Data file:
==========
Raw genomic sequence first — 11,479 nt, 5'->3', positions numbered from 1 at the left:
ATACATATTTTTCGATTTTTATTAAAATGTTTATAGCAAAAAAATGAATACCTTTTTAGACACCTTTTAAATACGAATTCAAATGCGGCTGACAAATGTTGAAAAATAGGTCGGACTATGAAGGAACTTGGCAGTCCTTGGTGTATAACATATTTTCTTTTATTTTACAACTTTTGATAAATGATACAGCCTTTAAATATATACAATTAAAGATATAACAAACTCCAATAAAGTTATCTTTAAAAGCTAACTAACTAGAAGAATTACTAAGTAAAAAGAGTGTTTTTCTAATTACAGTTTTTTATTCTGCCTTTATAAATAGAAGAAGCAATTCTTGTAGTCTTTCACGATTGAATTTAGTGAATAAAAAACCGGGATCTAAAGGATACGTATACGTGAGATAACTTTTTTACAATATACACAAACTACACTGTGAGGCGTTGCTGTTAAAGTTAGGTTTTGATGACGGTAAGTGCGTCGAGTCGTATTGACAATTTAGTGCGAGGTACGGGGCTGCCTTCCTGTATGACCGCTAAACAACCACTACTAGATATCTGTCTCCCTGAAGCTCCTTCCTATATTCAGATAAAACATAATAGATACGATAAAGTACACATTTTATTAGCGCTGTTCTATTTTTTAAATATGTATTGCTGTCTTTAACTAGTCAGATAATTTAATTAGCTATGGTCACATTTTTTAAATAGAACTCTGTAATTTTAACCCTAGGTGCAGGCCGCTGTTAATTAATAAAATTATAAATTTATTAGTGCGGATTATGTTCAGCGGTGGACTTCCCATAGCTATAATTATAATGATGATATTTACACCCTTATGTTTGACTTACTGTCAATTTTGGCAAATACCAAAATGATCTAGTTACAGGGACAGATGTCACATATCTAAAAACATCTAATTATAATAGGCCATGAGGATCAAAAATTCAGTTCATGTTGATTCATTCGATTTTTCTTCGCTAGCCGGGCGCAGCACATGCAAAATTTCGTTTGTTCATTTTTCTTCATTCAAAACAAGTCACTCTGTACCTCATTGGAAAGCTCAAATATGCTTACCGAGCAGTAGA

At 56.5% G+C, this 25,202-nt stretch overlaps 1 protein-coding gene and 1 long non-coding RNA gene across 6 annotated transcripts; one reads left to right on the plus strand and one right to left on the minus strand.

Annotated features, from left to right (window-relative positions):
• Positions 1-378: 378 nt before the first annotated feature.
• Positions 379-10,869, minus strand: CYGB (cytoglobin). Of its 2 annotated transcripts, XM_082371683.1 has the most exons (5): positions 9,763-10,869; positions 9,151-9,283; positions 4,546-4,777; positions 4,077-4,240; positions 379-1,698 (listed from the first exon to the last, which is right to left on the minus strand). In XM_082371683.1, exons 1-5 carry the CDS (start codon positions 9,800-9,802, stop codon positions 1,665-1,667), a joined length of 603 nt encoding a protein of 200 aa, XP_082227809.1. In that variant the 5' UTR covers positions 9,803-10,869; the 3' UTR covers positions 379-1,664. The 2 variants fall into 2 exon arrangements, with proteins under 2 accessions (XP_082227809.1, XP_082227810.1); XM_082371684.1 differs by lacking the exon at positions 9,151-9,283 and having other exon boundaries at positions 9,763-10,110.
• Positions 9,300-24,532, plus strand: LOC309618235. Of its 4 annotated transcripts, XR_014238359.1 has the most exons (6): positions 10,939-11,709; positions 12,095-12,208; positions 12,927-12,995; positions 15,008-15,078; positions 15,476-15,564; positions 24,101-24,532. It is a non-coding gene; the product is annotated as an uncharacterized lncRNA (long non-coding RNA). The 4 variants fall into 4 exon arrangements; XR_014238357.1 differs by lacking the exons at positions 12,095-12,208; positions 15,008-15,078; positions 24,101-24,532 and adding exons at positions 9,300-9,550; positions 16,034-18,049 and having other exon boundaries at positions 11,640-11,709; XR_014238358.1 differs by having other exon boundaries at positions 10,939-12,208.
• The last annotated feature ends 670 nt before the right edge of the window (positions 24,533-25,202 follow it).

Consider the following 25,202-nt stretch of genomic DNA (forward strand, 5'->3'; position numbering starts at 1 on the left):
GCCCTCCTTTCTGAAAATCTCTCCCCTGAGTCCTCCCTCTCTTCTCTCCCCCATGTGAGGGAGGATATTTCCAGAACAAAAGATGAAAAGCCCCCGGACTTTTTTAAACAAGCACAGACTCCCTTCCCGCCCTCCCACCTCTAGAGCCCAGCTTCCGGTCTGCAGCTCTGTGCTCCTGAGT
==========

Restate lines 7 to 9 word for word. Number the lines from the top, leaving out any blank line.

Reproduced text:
• Positions 9,300-24,532, plus strand: LOC309618235. Of its 4 annotated transcripts, XR_014238359.1 has the most exons (6): positions 10,939-11,709; positions 12,095-12,208; positions 12,927-12,995; positions 15,008-15,078; positions 15,476-15,564; positions 24,101-24,532. It is a non-coding gene; the product is annotated as an uncharacterized lncRNA (long non-coding RNA). The 4 variants fall into 4 exon arrangements; XR_014238357.1 differs by lacking the exons at positions 12,095-12,208; positions 15,008-15,078; positions 24,101-24,532 and adding exons at positions 9,300-9,550; positions 16,034-18,049 and having other exon boundaries at positions 11,640-11,709; XR_014238358.1 differs by having other exon boundaries at positions 10,939-12,208.
• The last annotated feature ends 670 nt before the right edge of the window (positions 24,533-25,202 follow it).

Consider the following 25,202-nt stretch of genomic DNA (forward strand, 5'->3'; position numbering starts at 1 on the left):